It’s a shame Zee didn’t survive or, like Luthor, only seemingly die and return later. He had the bonafides for a good mad scientist villain – an ominous name, a specific gimmick (even if he was preceded there by the Sunday strip’s Dr.Grout and his Giants of Doom Valley), and a wonderful habit of communicating with Superman by way of a powerful loudspeaker which rang bold, black letters off the sides of mountains…
Action Comics vol.1 #32 - Cover date January 1941
From the mercantile perspective, there’s always been something missing from the Superman equation, and that was accessories. Sure, you could slap Superman’s face or insignia on anything from paddle-ball games to roller skates, you could roll out tee-shirts and wind-up toys, but what about all that sweet dough from accessories?
If you wander down the toy aisle at your local megastore, you’ll see the opportunities that assorted geegaws provide a franchise; Captain America’s shield and helmet, Thor’s hammer, even Hulk hands – and then there’s Batman. A souped up car, a utility belt full of gadgets and weapons, a cave HQ, and a variety of costumes in every color of the rainbow for every specialized need, Batman’s got it all – In action figures alone, you could line up a dozen variations on the basic theme and never repeat so much as a seam.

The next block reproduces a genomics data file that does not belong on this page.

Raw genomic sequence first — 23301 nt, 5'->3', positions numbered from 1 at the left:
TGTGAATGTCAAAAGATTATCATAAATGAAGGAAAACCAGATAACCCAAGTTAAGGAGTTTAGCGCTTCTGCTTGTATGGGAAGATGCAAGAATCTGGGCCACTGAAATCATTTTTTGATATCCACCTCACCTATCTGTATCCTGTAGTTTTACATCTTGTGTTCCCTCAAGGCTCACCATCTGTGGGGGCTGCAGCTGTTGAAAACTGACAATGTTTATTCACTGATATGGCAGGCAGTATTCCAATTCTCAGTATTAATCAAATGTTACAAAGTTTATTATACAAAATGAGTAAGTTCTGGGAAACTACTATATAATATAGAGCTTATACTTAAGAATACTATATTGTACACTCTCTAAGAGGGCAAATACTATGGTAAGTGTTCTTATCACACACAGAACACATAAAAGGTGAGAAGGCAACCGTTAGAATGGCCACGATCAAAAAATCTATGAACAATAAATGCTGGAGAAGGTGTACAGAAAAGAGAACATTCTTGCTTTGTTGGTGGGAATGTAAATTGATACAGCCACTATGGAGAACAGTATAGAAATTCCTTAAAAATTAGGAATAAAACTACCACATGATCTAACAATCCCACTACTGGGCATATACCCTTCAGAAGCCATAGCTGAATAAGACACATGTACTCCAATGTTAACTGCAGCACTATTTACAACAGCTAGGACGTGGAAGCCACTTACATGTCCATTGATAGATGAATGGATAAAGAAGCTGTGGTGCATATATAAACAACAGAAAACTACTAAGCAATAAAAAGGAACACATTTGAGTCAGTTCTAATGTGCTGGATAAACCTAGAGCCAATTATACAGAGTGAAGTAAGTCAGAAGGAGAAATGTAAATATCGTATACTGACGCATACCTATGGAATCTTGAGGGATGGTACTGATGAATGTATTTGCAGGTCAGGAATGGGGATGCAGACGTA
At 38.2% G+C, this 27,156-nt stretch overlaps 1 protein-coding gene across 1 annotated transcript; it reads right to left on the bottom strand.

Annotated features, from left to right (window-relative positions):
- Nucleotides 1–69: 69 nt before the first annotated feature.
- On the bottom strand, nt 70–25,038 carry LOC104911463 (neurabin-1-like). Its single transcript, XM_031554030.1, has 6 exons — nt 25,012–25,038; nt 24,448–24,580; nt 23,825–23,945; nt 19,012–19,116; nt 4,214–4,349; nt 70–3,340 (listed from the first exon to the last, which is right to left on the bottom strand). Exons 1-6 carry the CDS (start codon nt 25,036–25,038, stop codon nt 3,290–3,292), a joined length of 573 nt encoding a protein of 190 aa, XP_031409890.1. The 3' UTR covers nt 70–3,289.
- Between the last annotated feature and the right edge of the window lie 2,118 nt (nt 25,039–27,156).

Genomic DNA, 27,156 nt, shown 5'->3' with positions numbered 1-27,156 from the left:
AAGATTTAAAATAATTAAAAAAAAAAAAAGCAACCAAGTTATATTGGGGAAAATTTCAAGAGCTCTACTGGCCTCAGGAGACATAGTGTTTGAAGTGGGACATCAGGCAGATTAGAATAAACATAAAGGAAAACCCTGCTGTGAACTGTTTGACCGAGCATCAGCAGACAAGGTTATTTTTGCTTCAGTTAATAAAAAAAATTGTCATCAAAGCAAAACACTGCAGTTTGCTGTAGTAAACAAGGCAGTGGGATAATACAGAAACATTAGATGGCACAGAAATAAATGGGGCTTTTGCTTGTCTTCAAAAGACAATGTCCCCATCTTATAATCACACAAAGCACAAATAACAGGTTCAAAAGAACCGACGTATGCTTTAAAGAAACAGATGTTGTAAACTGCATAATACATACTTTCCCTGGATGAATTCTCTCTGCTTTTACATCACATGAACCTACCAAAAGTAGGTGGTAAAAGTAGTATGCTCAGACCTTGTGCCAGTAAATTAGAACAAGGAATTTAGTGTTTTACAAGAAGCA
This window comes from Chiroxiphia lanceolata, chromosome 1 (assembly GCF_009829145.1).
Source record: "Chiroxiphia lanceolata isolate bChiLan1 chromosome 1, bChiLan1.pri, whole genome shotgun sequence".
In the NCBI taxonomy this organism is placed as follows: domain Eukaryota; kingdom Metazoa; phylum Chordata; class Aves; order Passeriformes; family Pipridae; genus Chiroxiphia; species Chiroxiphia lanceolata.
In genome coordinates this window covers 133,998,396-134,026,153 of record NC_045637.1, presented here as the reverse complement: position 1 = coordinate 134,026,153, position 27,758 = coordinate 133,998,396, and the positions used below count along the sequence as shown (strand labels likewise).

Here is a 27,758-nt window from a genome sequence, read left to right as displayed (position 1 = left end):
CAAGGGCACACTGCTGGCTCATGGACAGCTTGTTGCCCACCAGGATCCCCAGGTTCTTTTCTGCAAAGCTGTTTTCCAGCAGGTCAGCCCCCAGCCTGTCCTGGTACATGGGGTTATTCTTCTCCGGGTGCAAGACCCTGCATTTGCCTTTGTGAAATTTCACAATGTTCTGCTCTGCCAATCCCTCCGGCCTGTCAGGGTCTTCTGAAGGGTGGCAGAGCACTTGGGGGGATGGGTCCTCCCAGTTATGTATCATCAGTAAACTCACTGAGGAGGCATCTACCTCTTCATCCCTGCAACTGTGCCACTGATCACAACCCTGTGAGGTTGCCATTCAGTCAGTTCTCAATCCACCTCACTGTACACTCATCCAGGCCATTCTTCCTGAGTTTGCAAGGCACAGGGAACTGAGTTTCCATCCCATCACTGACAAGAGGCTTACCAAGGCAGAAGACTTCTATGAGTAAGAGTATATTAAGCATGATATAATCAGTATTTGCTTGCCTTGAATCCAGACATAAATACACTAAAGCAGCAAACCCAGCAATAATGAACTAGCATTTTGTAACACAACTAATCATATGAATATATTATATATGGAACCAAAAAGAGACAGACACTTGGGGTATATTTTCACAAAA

Superman, though, gets through life in one costume, no mask, no vehicle, no weapons, and a cape most kids are happy to duplicate with a red towel. This may be why Action Comics #32 introduces THE KRYPTO RAY-GUN, a device which Superman invents and employs against criminals.
Despite its impressive handle, the Krypto Ray-Gun is basically a glorified all-in-one camera and slide projector, and its real-world analogue – for which the gun’s in-canon appearance was undoubtedly the impetus – did even less. On the toy shelves, kids could pick up a Krypto Ray-Gun of their own and flash pictures of Superman’s daring deeds onto the walls of their homes, for as long as its battery and light bulb lasted anyway.
The Krypto Ray-Gun, as you might expect, never made another appearance, and additional toy-etic additions to Superman’s arsenal against crime remained exceptionally few and far between.
The Howling Coyote
The Adventures of Superman Radio Serial - December 1940
Clark and Jimmy are sent off by Perry White to investigate strange – and seemingly supernatural – happenings at the oil fields of Perry’s good friend Comanche Joe (who’s not SO good a friend that he doesn’t prank Perry with a death threat and a water pitcher-centric take on the old William Tell routine).